Related: 20 Best Stock Research & Analysis Apps, Tools and Sites

Other FAQs on Using Health Savings Accounts for Retirement

questions and answers faqs

Can I contribute to an HSA after I retire?

Your retirement status has no bearing on whether you can contribute to an HSA. However, you must have a high-deductible health plan (HDHP) to contribute to an HSA, so if you enroll in Medicare, you’ll automatically be disqualified from continuing to contribute to an HSA. (But you can still withdraw from any HSA funds you’ve accumulated.)

So, if you retire early, for instance, you can continue contributing to an HSA as long as you’re not yet enrolled in Medicare, you’re covered on a high-deductible health plan, and you’re not someone’s tax dependent.

How does an HSA compare to an FSA?

Health savings accounts (HSAs) are different from flexible spending accounts (FSAs) in several ways. For one, you can carry over your HSA funds from one year to the next, whereas FSA contributions must be spent each year, or you’ll lose them. Also, HSAs are employee-owned, whereas FSAs are company-owned; if you leave a job, you can take your HSA funds with you, but you’ll lose your FSA funds if you don’t spend them before you’re terminated.

For both these reasons, there’s no feasible way to use your FSA funds in retirement, whereas HSA funds can and often are used in retirement.

Who owns it?Employee or individualEmployer
Do funds carry over?YesNo
What are max contributions in 2023?$3,850 for individuals$3,050 for individuals
$7,750 for familiesN/A
Can you take the account with you if you leave your job?YesNo
What is the tax treatment?Contributions are pre-tax (if made by employer) or tax-deductible (if made by employee)Contributions are pre-tax
HDHP required?YesNo, but a regular health plan is required

What other retirement accounts can I use for retirement planning?

Multiple accounts can be used for retirement planning and tax diversification, including the following.

Individual retirement account (IRA)

As its name suggests, an individual retirement account (IRA) is an account that’s not employer-sponsored. You can choose either a traditional or Roth IRA, which have different tax advantages. When you contribute to a traditional IRA, your contributions may be tax-deductible in the current year and distributions are taxed in retirement. With a Roth IRA, you won’t get the benefit of a current-year income tax deduction, but you’ll get tax-free withdrawals in retirement.

Employer-sponsored plan

Employer-sponsored plans may include traditional or Roth 401(k)s, 457(b)s, or 403(b)s. Tax treatment varies depending on the account’s structure, and you might or might not need to pay taxes on distributions in retirement.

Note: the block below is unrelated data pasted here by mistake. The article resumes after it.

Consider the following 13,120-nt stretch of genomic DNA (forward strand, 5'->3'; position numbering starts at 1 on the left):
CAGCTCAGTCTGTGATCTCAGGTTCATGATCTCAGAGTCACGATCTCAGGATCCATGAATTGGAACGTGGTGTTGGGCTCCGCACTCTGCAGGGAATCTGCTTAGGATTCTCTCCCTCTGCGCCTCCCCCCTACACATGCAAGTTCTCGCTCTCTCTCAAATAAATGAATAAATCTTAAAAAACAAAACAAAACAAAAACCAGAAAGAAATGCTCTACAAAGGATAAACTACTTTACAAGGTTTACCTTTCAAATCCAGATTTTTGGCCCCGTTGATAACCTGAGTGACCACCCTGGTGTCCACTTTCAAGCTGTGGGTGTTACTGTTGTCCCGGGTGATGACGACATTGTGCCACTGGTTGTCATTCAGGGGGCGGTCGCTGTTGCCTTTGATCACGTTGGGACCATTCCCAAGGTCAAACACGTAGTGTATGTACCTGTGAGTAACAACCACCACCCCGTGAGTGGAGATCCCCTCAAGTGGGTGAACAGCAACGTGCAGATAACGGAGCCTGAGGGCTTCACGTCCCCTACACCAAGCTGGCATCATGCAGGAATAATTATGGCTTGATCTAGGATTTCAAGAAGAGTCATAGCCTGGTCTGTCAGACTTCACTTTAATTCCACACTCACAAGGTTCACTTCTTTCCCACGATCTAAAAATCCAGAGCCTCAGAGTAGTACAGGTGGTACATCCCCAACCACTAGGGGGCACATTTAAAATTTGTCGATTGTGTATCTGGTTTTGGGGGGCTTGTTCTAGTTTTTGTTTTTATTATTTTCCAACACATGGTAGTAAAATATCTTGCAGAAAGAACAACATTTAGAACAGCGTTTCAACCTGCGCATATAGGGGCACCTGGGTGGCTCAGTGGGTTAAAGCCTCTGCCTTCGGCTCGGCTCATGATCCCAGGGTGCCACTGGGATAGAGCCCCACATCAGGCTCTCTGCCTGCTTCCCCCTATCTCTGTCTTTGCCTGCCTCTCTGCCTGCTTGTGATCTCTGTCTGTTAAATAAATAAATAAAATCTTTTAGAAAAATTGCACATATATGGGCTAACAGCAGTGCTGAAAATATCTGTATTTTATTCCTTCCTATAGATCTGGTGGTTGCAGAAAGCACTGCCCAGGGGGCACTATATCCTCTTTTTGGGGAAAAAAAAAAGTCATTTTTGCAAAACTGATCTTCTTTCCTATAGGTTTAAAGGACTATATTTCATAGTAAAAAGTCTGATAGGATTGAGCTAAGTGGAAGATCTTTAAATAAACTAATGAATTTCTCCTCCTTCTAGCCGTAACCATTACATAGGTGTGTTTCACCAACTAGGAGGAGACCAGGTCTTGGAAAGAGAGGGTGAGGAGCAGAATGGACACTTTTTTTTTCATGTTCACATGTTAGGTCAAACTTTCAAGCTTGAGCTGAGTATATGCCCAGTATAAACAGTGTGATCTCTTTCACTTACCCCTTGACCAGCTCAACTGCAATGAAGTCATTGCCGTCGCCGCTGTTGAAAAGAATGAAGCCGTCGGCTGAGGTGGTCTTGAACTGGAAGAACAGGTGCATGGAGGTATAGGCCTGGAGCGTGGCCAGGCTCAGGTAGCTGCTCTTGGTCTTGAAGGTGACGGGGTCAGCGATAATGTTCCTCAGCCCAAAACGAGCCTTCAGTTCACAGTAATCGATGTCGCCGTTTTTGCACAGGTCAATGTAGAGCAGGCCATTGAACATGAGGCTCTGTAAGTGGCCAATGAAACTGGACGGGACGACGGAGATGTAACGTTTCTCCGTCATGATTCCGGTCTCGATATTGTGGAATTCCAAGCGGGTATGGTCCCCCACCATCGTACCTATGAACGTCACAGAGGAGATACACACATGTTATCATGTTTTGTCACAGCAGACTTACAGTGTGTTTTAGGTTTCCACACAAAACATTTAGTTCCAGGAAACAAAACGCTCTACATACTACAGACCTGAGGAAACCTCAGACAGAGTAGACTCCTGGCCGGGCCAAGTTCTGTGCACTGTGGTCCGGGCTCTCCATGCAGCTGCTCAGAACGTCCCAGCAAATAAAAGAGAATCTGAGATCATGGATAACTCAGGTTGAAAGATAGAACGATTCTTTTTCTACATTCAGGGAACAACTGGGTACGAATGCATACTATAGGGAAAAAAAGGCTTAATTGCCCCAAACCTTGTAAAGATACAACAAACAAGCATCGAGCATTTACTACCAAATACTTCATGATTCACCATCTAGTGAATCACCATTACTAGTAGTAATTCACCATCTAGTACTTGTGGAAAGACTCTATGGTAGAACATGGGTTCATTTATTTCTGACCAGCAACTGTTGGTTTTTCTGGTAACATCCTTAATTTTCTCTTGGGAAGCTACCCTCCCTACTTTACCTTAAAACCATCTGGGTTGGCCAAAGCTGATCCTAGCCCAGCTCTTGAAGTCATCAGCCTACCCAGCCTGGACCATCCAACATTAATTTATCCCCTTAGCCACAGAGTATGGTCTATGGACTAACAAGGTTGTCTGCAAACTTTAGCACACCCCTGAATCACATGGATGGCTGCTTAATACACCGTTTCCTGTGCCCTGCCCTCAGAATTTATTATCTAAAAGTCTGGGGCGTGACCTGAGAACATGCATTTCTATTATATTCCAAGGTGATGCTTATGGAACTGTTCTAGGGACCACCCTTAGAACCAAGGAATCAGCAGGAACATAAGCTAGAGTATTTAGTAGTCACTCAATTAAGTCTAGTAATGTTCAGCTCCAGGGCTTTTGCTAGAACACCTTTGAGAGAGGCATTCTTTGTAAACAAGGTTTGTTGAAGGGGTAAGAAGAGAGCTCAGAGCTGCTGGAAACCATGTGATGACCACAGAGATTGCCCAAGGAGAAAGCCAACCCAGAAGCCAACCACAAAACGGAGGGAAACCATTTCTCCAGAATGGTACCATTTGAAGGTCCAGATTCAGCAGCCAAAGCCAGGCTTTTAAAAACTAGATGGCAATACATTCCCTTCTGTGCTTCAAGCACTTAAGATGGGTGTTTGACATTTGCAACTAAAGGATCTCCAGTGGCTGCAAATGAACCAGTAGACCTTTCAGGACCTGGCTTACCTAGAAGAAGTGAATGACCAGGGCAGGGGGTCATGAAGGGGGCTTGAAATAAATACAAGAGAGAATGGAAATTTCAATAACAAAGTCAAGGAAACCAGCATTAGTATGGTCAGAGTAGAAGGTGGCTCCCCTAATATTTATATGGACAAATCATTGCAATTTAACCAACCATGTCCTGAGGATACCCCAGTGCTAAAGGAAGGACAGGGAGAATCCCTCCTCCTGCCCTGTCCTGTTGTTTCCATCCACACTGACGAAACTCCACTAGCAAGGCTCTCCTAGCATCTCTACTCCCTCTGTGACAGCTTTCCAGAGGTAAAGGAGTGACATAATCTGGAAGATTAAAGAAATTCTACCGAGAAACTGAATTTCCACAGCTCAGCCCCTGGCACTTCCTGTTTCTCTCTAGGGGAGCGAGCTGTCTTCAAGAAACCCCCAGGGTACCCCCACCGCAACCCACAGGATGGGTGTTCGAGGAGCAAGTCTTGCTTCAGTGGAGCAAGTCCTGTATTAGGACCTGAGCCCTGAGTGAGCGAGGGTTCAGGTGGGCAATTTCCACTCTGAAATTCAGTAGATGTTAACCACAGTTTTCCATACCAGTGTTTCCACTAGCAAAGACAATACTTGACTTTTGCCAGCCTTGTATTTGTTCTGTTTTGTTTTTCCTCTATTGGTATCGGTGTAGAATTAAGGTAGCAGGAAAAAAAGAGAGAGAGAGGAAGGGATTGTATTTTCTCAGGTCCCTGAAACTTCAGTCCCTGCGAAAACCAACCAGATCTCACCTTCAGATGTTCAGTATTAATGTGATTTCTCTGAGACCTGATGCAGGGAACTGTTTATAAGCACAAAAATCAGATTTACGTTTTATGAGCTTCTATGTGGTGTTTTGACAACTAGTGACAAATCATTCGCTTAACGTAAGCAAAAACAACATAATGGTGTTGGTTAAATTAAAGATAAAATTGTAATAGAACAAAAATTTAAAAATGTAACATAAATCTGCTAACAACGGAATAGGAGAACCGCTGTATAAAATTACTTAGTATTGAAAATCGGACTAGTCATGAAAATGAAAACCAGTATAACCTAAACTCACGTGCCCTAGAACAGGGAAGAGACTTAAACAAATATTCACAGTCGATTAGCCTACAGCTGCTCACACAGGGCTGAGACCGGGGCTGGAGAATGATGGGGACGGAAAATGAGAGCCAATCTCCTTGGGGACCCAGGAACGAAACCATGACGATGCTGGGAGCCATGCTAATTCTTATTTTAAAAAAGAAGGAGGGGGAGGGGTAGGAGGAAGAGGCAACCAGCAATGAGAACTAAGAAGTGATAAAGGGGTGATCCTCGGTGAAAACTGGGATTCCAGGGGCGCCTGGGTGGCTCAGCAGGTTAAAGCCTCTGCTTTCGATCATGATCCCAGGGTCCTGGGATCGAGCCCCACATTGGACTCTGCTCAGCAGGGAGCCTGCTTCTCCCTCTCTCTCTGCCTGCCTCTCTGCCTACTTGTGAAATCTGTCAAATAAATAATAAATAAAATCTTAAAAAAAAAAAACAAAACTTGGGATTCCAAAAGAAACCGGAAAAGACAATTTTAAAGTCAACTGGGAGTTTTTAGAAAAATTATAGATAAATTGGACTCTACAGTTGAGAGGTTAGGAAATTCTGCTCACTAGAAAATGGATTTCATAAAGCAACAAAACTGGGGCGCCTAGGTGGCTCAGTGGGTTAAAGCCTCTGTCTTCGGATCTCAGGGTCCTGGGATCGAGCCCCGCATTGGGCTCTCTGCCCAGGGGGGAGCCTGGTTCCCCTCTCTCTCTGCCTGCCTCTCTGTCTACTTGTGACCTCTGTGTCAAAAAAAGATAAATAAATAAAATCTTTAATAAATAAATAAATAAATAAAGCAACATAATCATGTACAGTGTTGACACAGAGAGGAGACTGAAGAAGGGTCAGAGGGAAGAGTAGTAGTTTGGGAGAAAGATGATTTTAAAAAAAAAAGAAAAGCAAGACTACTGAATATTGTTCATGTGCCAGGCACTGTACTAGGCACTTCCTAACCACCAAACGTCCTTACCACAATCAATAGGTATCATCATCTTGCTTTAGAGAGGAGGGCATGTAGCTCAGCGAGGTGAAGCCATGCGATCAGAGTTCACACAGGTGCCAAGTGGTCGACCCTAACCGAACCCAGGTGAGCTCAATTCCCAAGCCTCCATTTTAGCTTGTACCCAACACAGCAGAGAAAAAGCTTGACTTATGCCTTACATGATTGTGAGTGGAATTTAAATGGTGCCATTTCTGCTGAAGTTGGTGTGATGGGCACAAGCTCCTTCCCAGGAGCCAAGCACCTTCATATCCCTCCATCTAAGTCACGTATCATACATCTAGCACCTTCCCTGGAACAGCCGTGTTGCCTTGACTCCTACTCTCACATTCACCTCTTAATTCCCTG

With a pension, your employer sets aside money that’s invested and then paid back out to you in retirement. They’re increasingly rare in this day and age, mostly giving way to 401(k)s and other employer-sponsored plans. But for now, they’re still around.

What are qualified medical expenses?

The IRS has a comprehensive list of what’s considered a qualified medical expense. But these qualified costs run the gamut, from prescription and over-the-counter medications to eyeglasses and dentures to medical devices to addiction treatment.

The list is pretty long, so chances are if you’d like to use HSA funds for covering medical expenses, they’re probably qualified medical costs. (Just be sure to double-check before you withdraw any money from your health savings account.)

Is it better to save in an HSA or 401(k)?

An HSA and 401(k) are similar in that both act as retirement accounts where withdrawals are taxed, but without additional penalty, at a certain point—at age 65 for HSAs, at age 59½ for 401(k)s.

HSAs have an additional “healthcare kicker” in that you can withdraw tax-free to spend on qualified medical expenses. Also, depending on the account, an HSA might have more investing options than a 401(k).

A 401(k), however, has a much higher contribution limit. For 2023, annual HSA contribution limits are $3,850 for individuals and $7,750 for families; you can contribute up to $22,500 in a 401(k) ($30,000 if you’re at least 50 years old). For 2024, annual HSA contribution limits are $4,150 for individuals and $8,300 for families while 401(k) contribution limits for individuals are $23,000 ($30,500 for those 50 and older).

Contributing to both accounts can be advantageous if you’re looking to maximize your retirement income.

Can you contribute to an HSA if you are collecting Social Security?

Whether you can contribute to an HSA isn’t directly tied to whether you’re collecting Social Security. However, if you collect Social Security benefits, the Social Security Administration automatically enrolls you in Medicare Parts A and B. Thus, you don’t have a high-deductible health plan, thus you cannot contribute to an HSA.

If you’re not 100% sure about how your situation applies to contributing to an HSA and what that means for Uncle Sam’s cut, please seek out tax advice from a professional.


Kyle Woodley is the Editor-in-Chief of Young and the Invested. His 20-year journalistic career has included more than a decade in financial media, where he previously has served as the Senior Investing Editor of Kiplinger.com and the Managing Editor of InvestorPlace.com.

Kyle Woodley oversees Young and the Invested’s investing coverage, including stocks, bonds, exchange-traded funds (ETFs), mutual funds, real estate, alternatives, and other investments. He also writes the weekly Weekend Tea newsletter.

Kyle spent five years as the Senior Investing Editor at Kiplinger, and six years at InvestorPlace.com, including two as Managing Editor. His work has appeared in several outlets, including Yahoo! Finance, MSN Money, the Nasdaq, Barchart, The Globe and Mail, and U.S. News & World Report. He also has made guest appearances on Fox Business and Money Radio, among other shows and podcasts, and he has been quoted in several outlets, including MarketWatch, Vice, and Univision.

He is a proud graduate of The Ohio State University, where he earned a BA in journalism … but he doesn’t necessarily care whether you use the “The.”

Check out what he thinks about the stock market, sports, and everything else at @KyleWoodley.